The day’s links:
Today is a special episode. It’s special because for one magic moment in 1993, my two favorite 90’s TV shows combined in a manner of speaking, and this is the result.
We begin innocently enough, with Sam reading by the campfire as the rest of the society arrives. She’s reading a history book, so I assume none of you can really grasp the magic that awaits us. We get some Frank/Sam/Gary love triangle action, which never really goes anywhere in the series and seemed like an entirely worthless tack on, and then we get started. Sam tosses some wig powder into the fire and begins. Submitted for the approval of The Midnight Society, she calls this story…
Wait wait wait, this is a special episode, and a special episode needs a special guest star. We’re going to need a good looking guy. I’ve got the perfect man for the job!
That’s right ladies and gentleman, this episode’s guest star is none other than Eric Matthews! No I don’t care if that’s not his real name, he’s Eric Matthews to everyone and he’s sure as hell Eric Matthews in this review.
Now, we begin with Eric sitting in a classroom, with his teacher droning on and on about the Spartans.
Wait, something else isn’t right here, that teacher just isn’t doing it for me.
Much better. Anyways, Eric is too busy staring longingly at his Asian classmate, April, to listen to what’s going on. Eric likes her, but he’s not sure if she likes him back. Haven’t we all been there before? After school, Eric is walking home through a park, as he does every day, but Sam promises us that today will be different. Eric finds a knife, or maybe it’s a dagger, but after he picks it up, he’s grabbed by a strange man. Eric screams in terror and the man runs off, but we catch a small glimpse of him.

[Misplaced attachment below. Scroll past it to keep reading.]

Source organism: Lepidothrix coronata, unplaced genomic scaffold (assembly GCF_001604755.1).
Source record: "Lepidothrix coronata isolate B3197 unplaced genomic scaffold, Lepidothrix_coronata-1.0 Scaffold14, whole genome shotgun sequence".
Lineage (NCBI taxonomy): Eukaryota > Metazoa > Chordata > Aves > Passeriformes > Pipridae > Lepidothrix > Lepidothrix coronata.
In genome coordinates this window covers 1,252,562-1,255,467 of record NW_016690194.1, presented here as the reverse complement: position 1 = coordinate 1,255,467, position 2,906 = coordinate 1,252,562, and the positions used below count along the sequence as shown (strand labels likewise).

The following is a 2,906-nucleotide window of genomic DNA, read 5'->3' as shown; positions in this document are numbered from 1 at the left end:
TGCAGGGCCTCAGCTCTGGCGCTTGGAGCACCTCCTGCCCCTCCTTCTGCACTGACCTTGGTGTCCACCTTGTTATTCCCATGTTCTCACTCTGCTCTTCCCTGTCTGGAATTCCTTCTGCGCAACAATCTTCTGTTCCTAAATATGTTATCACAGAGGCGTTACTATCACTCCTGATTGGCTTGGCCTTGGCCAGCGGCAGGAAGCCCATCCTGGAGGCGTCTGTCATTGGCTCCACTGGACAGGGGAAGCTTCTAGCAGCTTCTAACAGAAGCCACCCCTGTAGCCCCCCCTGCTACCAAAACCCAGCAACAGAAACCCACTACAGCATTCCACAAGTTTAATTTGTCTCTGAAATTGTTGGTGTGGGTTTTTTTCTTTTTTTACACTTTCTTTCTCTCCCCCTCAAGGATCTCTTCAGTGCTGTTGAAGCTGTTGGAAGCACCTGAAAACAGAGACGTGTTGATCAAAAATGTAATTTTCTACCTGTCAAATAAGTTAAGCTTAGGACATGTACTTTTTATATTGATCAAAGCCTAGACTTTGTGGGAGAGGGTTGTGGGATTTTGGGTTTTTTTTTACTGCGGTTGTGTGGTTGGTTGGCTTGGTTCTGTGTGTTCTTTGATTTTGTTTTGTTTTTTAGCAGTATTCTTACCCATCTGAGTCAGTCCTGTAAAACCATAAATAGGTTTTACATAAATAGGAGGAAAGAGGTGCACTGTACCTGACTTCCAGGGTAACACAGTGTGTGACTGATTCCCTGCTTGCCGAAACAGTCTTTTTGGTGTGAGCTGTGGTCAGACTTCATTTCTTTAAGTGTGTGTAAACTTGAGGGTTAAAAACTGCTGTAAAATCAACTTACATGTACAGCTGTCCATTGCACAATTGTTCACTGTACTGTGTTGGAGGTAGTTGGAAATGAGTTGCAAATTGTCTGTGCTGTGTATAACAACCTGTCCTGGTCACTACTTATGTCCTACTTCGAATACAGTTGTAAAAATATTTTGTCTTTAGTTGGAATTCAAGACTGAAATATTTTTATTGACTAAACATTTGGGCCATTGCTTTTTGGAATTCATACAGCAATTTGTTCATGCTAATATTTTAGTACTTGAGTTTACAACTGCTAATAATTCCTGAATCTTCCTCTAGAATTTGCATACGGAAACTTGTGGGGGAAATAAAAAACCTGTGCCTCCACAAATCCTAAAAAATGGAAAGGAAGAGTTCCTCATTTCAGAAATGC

The next day at school, Eric talks with April about history, and also about the ice rink that will be opening up soon.
Eric attempts to ask April out on a date, but is interrupted by some other guy. He’s African American, so Eric backs off, as that’s a race of people he has very little experience dealing with back home at John Adams High.
Later that day, Eric is again walking home through the park, and again he sees the strange man. This time he’s mincing through the forest, carrying a gun.
This time Eric gives chase, but our mincing friend is still able to surprise him. He starts asking where Harrisville is, and Eric is too shocked to answer. Suddenly, they’re under fire. From who, you ask? Well, it appears to be British soldiers.
Eric and the still unidentified man take cover behind a wall, and the man tells them that once the enemy passes, Eric will direct him to Harrisville. Unfortunately, the soldiers find them and are about to stab them with a bayonette. Fortunately, the soldiers disappear, but Eric is left curled in the fetal position while a bunch of kids from school, including April, look on.
After making up a terrible cover story about losing a contact lens, Eric finds a brass button, and then brings it to an antique dealer. The dealer confirms that it is in fact a button, one from a minuteman’s uniform. He informs Eric that the battle of Harrisville was fought in the park he walks through every day, nearly 200 years ago. This whole sequence would work better if Mr. Feeny was telling him this.